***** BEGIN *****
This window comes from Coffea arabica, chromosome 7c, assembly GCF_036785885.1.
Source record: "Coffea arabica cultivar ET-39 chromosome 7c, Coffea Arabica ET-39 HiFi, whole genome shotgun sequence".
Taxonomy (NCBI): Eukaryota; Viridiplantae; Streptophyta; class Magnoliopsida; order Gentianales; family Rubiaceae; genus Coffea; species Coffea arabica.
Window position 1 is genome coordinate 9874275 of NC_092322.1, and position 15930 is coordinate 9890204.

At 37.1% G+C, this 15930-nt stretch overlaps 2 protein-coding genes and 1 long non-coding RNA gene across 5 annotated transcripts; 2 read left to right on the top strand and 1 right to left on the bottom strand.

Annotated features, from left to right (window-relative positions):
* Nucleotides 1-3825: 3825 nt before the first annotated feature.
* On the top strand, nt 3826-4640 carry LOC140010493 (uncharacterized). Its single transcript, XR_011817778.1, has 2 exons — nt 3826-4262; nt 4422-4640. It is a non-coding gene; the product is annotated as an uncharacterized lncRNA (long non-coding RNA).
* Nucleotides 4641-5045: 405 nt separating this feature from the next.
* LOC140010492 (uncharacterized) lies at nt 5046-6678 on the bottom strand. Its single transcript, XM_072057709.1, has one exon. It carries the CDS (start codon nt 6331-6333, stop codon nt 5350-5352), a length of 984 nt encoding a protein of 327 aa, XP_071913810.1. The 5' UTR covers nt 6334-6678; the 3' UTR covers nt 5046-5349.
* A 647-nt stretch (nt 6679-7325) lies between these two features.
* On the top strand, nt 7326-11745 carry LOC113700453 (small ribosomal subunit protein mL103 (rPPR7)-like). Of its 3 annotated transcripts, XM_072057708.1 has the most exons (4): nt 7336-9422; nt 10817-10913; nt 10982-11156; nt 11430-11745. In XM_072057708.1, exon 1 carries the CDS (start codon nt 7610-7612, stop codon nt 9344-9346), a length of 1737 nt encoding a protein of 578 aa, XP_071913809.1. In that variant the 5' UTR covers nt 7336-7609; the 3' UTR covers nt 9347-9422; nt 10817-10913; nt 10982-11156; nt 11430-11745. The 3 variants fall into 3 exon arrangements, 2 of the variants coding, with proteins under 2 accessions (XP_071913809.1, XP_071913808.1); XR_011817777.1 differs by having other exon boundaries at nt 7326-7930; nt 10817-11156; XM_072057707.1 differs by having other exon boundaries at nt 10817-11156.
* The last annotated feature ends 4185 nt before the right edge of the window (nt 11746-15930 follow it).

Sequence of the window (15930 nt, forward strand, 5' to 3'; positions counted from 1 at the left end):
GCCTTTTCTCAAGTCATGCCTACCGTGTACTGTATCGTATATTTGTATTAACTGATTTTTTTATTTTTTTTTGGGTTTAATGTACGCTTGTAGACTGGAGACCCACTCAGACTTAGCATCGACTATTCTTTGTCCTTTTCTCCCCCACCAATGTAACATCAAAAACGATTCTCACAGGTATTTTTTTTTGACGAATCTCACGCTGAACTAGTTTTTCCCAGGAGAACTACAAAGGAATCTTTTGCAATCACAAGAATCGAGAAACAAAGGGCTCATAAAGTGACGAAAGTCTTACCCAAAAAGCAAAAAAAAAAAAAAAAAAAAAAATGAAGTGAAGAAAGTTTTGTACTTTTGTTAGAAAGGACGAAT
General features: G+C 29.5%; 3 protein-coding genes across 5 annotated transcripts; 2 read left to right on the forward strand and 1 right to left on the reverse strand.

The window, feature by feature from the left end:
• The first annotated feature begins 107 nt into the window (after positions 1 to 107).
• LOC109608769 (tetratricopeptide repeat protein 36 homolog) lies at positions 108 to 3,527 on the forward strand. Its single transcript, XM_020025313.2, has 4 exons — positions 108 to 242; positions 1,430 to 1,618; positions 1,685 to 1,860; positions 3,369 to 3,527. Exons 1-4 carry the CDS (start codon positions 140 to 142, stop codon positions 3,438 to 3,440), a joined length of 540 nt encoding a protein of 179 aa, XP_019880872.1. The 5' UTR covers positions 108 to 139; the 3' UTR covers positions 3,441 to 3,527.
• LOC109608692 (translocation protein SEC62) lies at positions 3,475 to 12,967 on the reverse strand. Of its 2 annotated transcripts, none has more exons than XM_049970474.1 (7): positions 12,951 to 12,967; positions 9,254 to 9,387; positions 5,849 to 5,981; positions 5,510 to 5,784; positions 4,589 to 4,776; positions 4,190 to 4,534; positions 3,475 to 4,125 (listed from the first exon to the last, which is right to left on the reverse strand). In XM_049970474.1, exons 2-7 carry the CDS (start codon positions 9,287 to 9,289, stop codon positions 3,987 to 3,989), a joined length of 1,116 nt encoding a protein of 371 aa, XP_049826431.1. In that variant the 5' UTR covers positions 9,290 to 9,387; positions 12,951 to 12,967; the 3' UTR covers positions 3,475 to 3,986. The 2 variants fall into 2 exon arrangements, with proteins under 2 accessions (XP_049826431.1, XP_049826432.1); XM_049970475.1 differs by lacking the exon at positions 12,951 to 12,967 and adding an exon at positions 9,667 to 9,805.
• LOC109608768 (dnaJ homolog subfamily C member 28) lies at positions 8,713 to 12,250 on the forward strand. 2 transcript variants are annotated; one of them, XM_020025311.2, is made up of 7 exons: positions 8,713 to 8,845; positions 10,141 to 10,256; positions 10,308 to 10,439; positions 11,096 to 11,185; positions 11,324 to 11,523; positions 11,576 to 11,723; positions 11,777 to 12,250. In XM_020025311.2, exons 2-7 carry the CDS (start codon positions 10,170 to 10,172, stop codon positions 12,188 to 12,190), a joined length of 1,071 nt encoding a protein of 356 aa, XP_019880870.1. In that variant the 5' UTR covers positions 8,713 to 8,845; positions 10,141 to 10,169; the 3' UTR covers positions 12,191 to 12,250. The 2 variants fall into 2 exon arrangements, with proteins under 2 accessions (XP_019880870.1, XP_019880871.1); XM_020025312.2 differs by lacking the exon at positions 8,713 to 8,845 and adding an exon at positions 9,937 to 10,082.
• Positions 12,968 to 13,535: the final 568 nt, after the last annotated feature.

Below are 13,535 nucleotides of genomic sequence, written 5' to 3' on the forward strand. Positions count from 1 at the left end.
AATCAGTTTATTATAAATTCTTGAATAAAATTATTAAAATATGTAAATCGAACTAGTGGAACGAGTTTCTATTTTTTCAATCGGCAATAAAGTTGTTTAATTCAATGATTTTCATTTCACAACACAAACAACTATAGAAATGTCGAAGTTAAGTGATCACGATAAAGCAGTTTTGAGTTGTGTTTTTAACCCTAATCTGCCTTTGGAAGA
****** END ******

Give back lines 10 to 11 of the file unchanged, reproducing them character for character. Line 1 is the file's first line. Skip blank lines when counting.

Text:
* LOC140010492 (uncharacterized) lies at nt 5046-6678 on the bottom strand. Its single transcript, XM_072057709.1, has one exon. It carries the CDS (start codon nt 6331-6333, stop codon nt 5350-5352), a length of 984 nt encoding a protein of 327 aa, XP_071913810.1. The 5' UTR covers nt 6334-6678; the 3' UTR covers nt 5046-5349.
* A 647-nt stretch (nt 6679-7325) lies between these two features.